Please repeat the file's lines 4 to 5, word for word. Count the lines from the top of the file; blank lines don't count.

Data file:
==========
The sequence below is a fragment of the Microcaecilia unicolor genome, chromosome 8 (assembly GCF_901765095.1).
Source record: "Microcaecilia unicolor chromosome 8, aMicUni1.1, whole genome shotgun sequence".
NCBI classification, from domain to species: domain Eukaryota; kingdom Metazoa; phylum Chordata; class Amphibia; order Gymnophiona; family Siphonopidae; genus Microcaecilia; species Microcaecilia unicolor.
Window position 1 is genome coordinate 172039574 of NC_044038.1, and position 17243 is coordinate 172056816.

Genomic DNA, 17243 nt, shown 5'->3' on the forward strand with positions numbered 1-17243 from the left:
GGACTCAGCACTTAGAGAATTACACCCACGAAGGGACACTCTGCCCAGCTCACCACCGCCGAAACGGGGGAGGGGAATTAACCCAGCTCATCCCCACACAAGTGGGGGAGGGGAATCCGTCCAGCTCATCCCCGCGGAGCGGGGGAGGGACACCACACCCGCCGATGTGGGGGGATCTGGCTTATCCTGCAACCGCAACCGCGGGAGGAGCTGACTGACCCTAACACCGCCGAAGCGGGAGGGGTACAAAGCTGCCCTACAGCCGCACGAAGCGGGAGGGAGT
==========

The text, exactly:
Window position 1 is genome coordinate 172039574 of NC_044038.1, and position 17243 is coordinate 172056816.

Genomic DNA, 17243 nt, shown 5'->3' on the forward strand with positions numbered 1-17243 from the left: